Date of Award


Document Type


Degree Name

Doctor of Education (EdD)


Executive Leadership

First Supervisor

Jennifer Schulman

Second Supervisor

Christine Casey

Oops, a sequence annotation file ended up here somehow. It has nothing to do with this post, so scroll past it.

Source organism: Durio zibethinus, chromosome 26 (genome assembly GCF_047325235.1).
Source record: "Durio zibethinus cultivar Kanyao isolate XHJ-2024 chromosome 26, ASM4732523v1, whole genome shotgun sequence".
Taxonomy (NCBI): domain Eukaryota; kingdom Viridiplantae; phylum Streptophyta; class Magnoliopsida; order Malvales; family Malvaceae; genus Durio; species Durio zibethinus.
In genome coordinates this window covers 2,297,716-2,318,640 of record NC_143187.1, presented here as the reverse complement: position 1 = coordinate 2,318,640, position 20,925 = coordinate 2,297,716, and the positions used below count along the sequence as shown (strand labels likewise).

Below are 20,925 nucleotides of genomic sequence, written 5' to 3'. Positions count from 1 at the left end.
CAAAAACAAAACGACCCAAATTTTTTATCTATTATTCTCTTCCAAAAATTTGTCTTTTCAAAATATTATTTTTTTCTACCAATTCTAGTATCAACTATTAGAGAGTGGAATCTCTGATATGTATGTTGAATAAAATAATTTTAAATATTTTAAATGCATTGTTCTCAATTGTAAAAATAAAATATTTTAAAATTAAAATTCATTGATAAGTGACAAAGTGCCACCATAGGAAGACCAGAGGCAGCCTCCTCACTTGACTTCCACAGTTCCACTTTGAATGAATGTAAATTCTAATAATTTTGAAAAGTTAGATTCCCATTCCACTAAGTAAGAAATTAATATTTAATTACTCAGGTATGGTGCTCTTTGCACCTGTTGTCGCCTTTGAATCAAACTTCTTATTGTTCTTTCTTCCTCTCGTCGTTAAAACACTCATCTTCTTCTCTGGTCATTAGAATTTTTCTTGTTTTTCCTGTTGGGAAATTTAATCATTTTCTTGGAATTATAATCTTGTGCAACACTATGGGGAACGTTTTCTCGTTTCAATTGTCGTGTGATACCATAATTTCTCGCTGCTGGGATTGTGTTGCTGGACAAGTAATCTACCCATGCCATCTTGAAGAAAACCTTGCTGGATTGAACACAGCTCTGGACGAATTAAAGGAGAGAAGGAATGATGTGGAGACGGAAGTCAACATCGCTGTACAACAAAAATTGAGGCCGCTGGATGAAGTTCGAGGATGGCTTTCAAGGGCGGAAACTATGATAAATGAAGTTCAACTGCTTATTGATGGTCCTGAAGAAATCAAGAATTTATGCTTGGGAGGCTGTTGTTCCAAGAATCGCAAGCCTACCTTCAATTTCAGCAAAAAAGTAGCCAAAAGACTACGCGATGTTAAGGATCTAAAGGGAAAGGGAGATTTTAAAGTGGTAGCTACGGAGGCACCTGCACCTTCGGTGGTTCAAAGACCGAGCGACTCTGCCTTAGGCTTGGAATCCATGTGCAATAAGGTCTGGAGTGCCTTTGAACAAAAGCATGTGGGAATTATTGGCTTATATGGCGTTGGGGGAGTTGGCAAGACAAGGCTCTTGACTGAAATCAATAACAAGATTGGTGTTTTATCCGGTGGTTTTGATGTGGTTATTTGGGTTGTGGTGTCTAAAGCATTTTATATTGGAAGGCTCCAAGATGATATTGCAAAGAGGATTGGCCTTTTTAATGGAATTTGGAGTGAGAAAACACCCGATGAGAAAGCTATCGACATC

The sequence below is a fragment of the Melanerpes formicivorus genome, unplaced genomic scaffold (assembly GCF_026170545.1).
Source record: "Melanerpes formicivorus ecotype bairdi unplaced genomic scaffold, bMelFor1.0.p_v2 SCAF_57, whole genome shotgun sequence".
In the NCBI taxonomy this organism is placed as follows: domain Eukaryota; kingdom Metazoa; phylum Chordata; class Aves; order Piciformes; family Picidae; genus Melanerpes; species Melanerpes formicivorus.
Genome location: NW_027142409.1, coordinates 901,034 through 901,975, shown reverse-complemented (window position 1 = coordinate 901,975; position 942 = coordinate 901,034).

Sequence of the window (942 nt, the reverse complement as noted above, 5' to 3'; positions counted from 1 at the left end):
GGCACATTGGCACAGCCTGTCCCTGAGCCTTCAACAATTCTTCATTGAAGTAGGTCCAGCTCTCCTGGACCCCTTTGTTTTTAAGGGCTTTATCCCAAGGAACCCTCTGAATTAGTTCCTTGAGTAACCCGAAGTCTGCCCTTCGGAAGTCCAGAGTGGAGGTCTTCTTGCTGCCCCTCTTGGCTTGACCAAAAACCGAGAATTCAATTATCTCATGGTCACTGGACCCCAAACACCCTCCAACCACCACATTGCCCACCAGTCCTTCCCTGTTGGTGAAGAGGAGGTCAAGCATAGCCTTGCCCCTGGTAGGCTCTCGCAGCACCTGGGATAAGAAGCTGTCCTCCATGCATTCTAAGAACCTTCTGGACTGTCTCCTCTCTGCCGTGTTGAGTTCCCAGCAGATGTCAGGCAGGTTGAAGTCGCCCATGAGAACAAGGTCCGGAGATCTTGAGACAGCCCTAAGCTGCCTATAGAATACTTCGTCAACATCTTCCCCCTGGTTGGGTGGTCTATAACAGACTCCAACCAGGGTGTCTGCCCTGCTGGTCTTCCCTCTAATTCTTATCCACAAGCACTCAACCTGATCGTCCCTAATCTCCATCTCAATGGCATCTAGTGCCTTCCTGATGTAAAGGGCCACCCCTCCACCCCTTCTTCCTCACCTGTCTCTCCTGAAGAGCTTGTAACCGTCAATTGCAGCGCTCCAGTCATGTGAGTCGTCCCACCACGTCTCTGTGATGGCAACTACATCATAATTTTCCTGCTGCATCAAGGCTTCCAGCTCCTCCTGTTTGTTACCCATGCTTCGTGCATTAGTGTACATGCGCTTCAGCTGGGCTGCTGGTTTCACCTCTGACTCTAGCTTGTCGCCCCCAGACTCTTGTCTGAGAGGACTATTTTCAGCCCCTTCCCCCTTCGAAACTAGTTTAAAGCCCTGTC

Historically, parental involvement has been viewed as a vehicle for academic success, especially in addressing the ever-widening achievement gap of Latino students. Despite this, minority parents frequently remain reluctant to engage in school programs. The reluctance to be involved can be attributed to several factors such as language barriers, lack of child care, low levels of education, and low English proficiency. The purpose of the dissertation was to explore the reasons for Latino parents’ reluctance to engage in their children’s school. Ecological Theory and Integrative Model of Family Involvement influenced the direction of this study. The research methodology was qualitative. Data collection was gathered through two focus groups, one for teachers and one for teacher assistants. In addition, there were six interviews for parent participants who were selected to participate after they completed a demographic fact sheet. Three of the families interviewed have been in the United States fewer than three years and three families have been in the United States over five years. The study provides early childhood educators, administrators, and policy makers with tangible strategies for effectively engaging Latino parents. Through the data collection, the study sought to uncover and assist schools in identifying meaningful ways to better meet the needs of Latino families and their children.

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